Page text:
What else can I tell you? It seems to me that everything has its proper emphasis; and finally I want to add just one more bit of advice: to keep growing, silently and earnestly, through your whole development; you couldn’t disturb it any more violently than by looking outside and waiting for outside answers to questions that only your innermost feeling, in your quietest hour, can perhaps answer.

It was a pleasure for me to find in your letter the name of Professor Horacek; I have great reverence for that kind, learned man, and a gratitude that has lasted through the years. Will you please tell him how I feel; it is very good of him to still think of me, and I appreciate it.

The poem that you entrusted me with, I am sending back to you. And I thank you once more for your questions and sincere trust, of which, by answering as honestly as I can, I have tried to make myself a little worthier than I, as a stranger, really am.

Yours very truly,

Rainer Maria Rilke

RILKE- Letter no 1 (with comments)

Photo Fiction

You know, I really dont care how a photograph was made, whether by construction, or by suggestion or by intervention or even by photoshop. I am interested in what a photograph can do, can it transcend its inherent ‘factness’ , can it say the unsayable?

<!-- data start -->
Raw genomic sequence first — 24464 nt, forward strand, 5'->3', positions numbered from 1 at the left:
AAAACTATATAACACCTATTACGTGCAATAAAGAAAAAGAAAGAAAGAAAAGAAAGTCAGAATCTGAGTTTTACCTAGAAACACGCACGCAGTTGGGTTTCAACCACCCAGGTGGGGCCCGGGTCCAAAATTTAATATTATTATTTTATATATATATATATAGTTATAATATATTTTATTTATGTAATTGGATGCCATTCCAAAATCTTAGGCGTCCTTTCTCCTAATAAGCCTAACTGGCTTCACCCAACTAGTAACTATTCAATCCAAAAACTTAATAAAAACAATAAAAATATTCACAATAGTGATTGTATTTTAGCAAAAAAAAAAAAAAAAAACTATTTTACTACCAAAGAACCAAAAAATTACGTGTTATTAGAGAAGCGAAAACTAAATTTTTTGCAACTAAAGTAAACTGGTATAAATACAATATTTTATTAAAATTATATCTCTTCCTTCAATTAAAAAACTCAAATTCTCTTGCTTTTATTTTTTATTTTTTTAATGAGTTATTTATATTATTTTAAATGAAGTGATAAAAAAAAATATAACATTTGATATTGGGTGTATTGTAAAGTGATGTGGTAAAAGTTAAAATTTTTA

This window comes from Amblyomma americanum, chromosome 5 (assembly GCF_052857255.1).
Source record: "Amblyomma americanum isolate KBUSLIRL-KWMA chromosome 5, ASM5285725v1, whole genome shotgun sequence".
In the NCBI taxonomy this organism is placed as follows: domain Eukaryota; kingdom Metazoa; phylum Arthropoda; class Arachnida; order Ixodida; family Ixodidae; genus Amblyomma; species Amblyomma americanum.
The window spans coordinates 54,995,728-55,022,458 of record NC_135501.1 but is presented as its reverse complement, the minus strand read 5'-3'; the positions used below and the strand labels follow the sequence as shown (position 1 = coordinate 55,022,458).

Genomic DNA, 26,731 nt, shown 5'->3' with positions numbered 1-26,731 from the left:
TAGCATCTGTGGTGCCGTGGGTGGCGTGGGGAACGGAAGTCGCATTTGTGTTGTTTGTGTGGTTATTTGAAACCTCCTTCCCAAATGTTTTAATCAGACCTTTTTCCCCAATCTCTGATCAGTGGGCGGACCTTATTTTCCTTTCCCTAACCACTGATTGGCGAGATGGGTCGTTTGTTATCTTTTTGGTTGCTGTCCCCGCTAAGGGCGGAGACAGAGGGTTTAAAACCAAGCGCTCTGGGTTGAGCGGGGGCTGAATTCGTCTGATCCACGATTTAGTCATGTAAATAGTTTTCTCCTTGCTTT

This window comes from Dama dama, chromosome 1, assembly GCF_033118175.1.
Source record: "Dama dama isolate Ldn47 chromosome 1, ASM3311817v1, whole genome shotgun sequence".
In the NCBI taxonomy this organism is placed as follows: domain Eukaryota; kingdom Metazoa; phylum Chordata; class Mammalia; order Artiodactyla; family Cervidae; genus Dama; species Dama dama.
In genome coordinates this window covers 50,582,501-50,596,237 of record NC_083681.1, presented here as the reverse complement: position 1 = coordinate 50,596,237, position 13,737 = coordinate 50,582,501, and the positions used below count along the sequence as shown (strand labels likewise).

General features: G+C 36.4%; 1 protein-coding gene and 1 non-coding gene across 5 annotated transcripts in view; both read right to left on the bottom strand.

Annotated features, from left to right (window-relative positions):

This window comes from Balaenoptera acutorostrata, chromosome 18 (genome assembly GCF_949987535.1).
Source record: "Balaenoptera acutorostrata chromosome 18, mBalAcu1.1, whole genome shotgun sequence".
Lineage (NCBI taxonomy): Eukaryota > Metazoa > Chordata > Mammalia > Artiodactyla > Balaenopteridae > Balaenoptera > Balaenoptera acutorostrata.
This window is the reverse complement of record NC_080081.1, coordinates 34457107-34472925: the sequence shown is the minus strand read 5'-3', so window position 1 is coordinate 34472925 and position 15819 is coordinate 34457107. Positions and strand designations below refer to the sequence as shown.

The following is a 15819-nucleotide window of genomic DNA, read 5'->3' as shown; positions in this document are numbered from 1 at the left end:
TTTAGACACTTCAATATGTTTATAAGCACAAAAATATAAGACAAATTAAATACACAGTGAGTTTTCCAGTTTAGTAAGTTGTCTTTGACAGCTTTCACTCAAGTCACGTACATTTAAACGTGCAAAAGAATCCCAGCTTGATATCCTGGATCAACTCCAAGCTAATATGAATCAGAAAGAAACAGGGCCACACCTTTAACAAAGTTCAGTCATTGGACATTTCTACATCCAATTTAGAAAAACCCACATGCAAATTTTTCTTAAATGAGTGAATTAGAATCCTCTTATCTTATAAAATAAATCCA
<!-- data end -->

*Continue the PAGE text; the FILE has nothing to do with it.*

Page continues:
I  don’t understand what the fuss is about Steve McCurry’s photos. By removing a lamp-post or adding one, the meaning of his images does not change.  It’s not as though they somehow become more contemplative . They are magazine photos meant to grab your attention – and so they remain as they were- exotic India images. In fact, I doubt whether he would himself have wanted to make those changes, for they hardly alter his image anyway. Perhaps they were done by an eager lab assistant, or someone showing him what Photoshop could do and then just remained on the file. His gaze was the classic National Geographic gaze, the india of Taj Mahals and Steam trains, of women in dust storms all perfectly aligned, of young boys with painted faces, India reduced to blobs of highly saturated color. The viewer is the fool if they take this to be any kind of reality, other than the photographers. Which is really the point of photographing, you present your version of reality. Steve Mc Curry presented his vision, with the means he saw fit, from his point of view.

Photography is fiction in the guise of Non fiction and we all know the allure and dangers of that combination.

.At its very core Photography is a lie, you make an image to hold onto something, like a note to yourself, a memory of a place or an emotion etc etc but that thing you want to hold onto, has gone, is past. So deception is at the very heart of photography, and the first victim of that deception is the photographer herself, for presuming to have captured that which is gone……its a continuous Go Away Closer.

Now everyone with a mobile phone has access to this world of language and ofcourse it is wonderful that photography is now truly democratised. But, I also see great danger there. While we all celebrating that we have one common visual language in photography, beyond literacy and beyond geography, photography is also so open to miscommunication, as it relies not just on the photographer’s interpretation, but equally on the viewer’s.